Khurus. A khurus (Greek, choros) is a room reserved for the clergy between the presbytery, or sanctuary, and the naos. It developed in the medieval Egyptian church in the late seventh and early eighth centuries. Its front (western) wall, which sets it off from the laity, fulfills a function similar to that of the templon (a type of cancelli) in Byzantine architecture. Both structures serve primarily to hide the liturgical actions carried out in the sanctuary from the view of the believers. Unlike the Byzantine templon, however, the khurus is built as a massive wall reaching to the ceiling.
The khurus presumably derived from a row of columns, unconnected to the ceiling, that was set up in front of the opening of the apse and whose purpose was purely aesthetic, to enrich the
appearance of apsidal openings that in some churches appeared somewhat small. Among the earliest examples are the sanctuaries of the two monastic churches at Dayr Anba Shinudah and Dayr Anba Bishoi (both fifth century) and the church in front of the pylon of the Luxor temple.
An intermediate link that illustrates the development of the khurus is the small basilica, unfortunately not yet exactly dated, in front of the eastern gate of the temple of Madinat Habu. Here the
columns placed in front of the apse have become a closed wall structure with only one opening in the middle. In this building, however, the presbytery clearly still extends beyond that wall into
the nave, and consequently, at this stage there is no question of a change in use.
The khurus also developed in Nubian churches. The wall block in front of the apse, containing an aperture in the middle, is in several instances adorned with two columns as at Adindan and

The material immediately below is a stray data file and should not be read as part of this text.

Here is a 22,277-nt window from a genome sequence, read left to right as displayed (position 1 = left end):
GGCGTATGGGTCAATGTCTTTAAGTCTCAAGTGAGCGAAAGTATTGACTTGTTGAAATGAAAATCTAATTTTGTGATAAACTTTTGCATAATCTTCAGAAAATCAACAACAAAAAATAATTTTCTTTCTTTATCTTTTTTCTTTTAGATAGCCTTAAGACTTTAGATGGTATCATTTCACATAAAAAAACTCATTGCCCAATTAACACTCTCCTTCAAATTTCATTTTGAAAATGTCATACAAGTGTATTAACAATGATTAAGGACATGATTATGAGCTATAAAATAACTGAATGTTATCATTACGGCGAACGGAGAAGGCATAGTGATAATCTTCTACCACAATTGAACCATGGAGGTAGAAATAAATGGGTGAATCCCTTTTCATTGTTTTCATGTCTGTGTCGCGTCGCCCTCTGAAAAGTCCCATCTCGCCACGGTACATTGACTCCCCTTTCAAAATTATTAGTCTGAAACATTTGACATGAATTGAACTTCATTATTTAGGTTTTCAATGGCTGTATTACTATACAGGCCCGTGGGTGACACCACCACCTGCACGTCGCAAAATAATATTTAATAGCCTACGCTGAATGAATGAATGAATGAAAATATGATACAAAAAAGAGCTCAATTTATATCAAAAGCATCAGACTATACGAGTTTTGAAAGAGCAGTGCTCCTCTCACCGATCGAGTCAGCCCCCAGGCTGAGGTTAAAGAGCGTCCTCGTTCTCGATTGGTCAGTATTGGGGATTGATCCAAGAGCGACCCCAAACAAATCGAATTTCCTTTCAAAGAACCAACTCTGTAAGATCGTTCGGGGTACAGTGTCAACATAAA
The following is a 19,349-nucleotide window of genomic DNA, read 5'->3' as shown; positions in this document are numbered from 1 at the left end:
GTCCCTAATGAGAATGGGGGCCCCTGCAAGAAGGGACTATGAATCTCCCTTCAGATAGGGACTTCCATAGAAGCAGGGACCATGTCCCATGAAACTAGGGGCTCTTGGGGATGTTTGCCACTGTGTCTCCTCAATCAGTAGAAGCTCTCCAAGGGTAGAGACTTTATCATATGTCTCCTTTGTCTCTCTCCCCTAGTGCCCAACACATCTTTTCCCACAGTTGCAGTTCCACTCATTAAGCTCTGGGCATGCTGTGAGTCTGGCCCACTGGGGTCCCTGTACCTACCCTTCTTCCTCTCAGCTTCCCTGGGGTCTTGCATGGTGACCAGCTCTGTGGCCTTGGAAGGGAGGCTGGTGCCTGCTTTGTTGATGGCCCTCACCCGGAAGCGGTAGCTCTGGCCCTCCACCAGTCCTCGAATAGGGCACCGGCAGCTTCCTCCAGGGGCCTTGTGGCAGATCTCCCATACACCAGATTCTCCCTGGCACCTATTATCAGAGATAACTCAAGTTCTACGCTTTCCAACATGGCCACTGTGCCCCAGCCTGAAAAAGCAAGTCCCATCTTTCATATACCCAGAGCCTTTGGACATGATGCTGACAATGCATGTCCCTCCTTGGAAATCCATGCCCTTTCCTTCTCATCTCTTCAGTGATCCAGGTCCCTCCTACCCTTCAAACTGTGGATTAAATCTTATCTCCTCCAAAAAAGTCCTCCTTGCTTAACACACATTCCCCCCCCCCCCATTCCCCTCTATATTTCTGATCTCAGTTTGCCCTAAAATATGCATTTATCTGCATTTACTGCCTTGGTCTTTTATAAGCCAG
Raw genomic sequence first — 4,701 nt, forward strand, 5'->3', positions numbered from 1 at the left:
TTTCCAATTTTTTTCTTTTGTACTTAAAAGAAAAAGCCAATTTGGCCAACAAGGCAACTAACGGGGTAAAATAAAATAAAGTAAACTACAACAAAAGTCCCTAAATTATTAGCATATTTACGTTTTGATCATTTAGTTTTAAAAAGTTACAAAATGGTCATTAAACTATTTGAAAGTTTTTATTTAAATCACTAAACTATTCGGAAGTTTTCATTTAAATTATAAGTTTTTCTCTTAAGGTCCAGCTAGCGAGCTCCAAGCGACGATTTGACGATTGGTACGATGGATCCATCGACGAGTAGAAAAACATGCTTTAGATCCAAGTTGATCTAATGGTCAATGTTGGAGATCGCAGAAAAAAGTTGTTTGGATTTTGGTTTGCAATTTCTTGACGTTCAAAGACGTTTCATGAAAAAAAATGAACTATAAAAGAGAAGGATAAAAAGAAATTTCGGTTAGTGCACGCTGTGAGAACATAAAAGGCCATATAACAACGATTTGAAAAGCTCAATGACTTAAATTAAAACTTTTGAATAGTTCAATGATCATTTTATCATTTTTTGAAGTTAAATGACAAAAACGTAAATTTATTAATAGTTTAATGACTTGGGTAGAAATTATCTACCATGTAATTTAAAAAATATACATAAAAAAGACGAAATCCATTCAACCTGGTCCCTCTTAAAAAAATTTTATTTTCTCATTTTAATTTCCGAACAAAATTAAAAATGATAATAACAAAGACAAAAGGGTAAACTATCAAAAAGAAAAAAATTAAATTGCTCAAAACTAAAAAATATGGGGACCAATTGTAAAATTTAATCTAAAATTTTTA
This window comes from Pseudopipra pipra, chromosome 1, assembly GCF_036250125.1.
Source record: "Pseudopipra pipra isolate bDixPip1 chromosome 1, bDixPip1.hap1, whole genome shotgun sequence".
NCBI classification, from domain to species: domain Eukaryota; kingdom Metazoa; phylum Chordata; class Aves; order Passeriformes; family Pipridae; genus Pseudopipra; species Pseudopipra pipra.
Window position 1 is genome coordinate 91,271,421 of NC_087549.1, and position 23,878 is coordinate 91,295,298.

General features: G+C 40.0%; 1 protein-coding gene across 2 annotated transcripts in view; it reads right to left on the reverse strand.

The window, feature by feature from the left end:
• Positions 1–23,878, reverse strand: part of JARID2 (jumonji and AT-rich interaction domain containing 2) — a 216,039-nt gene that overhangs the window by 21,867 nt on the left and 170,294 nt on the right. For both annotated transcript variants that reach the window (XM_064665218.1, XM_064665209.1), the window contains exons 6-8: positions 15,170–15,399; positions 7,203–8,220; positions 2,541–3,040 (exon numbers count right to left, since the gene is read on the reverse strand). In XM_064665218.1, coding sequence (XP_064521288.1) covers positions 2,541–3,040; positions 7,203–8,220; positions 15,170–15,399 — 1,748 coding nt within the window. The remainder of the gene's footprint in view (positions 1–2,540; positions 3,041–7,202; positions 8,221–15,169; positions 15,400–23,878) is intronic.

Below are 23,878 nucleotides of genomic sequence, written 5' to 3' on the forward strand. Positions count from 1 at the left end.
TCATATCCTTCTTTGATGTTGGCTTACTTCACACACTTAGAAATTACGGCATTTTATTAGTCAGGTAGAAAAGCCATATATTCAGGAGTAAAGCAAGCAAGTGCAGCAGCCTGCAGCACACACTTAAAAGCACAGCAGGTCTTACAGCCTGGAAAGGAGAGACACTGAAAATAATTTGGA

Faras. There was no tradition for the khurus in Nubia, however, and it was eventually rejected.
As the khurus developed, the wall block, which previously stood unconnected, was replaced by a full dividing wall with separate entrances to the three rooms of the sanctuary. The khurus itself,
beyond this wall, first consisted only of a simple cross corridor as at Upper Ansina and MANQABAD. The depth of an actual room seems to have been acquired in the eighth century. From this time
the possibility presented itself of merging the now broadly designed khurus and the apse, which lay mostly open in its entire western breadth, into the greater shape of a triconch (a room with a
semicircular extension on three sides, see below). This possibility was frequently exploited, particularly with older buildings, where the khurus had been built in later.
The way of access to the khurus is not uniform. In the al-‘Adhra’ church of DAYR AL-SURYAN, Wadi al-Natrun, the khurus has a single, broad opening in the middle. The two churches of Dayr Anba
Hadra and DAYR AL-SHAYKHAH in Aswan possess, in addition to the middle aperture, a passage on the right-hand side, whereas a number of other edifices have a khurus built with three openings.
The khurus as an integrated component of the Egyptian church can be traced well into the Mamluk period (thirteenth to early sixteenth century). When, as a result of the increased frequency of
masses during this period, it became customary to supply the churches with multiple altar rooms, the available side chambers of the apse of older churches were converted into additional altar
rooms. At that time there was no reason to add a khurus, so the practice was eventually abolished. In its stead, an iconostasis of bricks or wood was built immediately in front of the entrance to the
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